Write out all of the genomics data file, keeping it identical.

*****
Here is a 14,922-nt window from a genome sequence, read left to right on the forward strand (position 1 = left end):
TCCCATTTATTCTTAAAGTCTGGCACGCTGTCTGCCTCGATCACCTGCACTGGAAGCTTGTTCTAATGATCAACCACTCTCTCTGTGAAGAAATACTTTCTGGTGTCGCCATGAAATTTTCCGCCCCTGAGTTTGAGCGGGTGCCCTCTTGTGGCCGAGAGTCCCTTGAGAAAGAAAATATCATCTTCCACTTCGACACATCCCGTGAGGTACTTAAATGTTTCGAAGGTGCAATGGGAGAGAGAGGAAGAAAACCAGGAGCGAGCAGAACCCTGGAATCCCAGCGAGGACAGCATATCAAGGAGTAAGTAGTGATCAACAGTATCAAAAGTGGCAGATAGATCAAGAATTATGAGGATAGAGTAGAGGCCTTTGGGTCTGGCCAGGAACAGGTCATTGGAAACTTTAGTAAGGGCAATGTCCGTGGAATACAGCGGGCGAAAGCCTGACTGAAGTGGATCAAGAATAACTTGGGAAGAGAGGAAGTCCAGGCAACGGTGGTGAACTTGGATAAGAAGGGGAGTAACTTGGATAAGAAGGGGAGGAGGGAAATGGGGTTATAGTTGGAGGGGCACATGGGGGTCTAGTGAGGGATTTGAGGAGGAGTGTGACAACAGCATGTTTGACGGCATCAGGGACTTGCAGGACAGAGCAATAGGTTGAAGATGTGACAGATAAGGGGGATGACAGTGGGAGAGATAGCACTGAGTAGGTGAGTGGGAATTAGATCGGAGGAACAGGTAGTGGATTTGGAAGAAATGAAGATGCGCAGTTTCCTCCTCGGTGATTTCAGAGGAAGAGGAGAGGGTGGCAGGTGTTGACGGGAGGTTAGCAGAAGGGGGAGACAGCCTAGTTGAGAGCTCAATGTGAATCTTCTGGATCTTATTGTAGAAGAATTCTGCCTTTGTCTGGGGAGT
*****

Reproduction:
Here is a 14,922-nt window from a genome sequence, read left to right on the forward strand (position 1 = left end):
TCCCATTTATTCTTAAAGTCTGGCACGCTGTCTGCCTCGATCACCTGCACTGGAAGCTTGTTCTAATGATCAACCACTCTCTCTGTGAAGAAATACTTTCTGGTGTCGCCATGAAATTTTCCGCCCCTGAGTTTGAGCGGGTGCCCTCTTGTGGCCGAGAGTCCCTTGAGAAAGAAAATATCATCTTCCACTTCGACACATCCCGTGAGGTACTTAAATGTTTCGAAGGTGCAATGGGAGAGAGAGGAAGAAAACCAGGAGCGAGCAGAACCCTGGAATCCCAGCGAGGACAGCATATCAAGGAGTAAGTAGTGATCAACAGTATCAAAAGTGGCAGATAGATCAAGAATTATGAGGATAGAGTAGAGGCCTTTGGGTCTGGCCAGGAACAGGTCATTGGAAACTTTAGTAAGGGCAATGTCCGTGGAATACAGCGGGCGAAAGCCTGACTGAAGTGGATCAAGAATAACTTGGGAAGAGAGGAAGTCCAGGCAACGGTGGTGAACTTGGATAAGAAGGGGAGTAACTTGGATAAGAAGGGGAGGAGGGAAATGGGGTTATAGTTGGAGGGGCACATGGGGGTCTAGTGAGGGATTTGAGGAGGAGTGTGACAACAGCATGTTTGACGGCATCAGGGACTTGCAGGACAGAGCAATAGGTTGAAGATGTGACAGATAAGGGGGATGACAGTGGGAGAGATAGCACTGAGTAGGTGAGTGGGAATTAGATCGGAGGAACAGGTAGTGGATTTGGAAGAAATGAAGATGCGCAGTTTCCTCCTCGGTGATTTCAGAGGAAGAGGAGAGGGTGGCAGGTGTTGACGGGAGGTTAGCAGAAGGGGGAGACAGCCTAGTTGAGAGCTCAATGTGAATCTTCTGGATCTTATTGTAGAAGAATTCTGCCTTTGTCTGGGGAGT